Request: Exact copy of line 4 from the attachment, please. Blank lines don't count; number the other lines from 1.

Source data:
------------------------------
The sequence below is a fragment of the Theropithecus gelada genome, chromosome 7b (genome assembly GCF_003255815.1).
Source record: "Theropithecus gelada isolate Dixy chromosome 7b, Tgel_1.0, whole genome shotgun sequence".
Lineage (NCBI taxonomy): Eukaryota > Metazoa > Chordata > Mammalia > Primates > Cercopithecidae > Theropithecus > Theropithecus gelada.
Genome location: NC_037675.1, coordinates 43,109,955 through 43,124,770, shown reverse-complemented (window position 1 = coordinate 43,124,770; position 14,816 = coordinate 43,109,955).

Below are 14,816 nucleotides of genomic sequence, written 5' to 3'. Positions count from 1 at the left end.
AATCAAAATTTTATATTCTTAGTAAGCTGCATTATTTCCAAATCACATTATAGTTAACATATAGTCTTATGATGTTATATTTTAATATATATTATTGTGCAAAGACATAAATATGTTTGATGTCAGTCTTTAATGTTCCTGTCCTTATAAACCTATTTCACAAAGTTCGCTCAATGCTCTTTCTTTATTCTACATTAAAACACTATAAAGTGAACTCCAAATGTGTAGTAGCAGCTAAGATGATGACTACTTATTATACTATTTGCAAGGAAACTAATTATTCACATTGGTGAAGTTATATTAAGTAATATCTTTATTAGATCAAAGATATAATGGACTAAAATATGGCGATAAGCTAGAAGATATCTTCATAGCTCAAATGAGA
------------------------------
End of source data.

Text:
Genome location: NC_037675.1, coordinates 43,109,955 through 43,124,770, shown reverse-complemented (window position 1 = coordinate 43,124,770; position 14,816 = coordinate 43,109,955).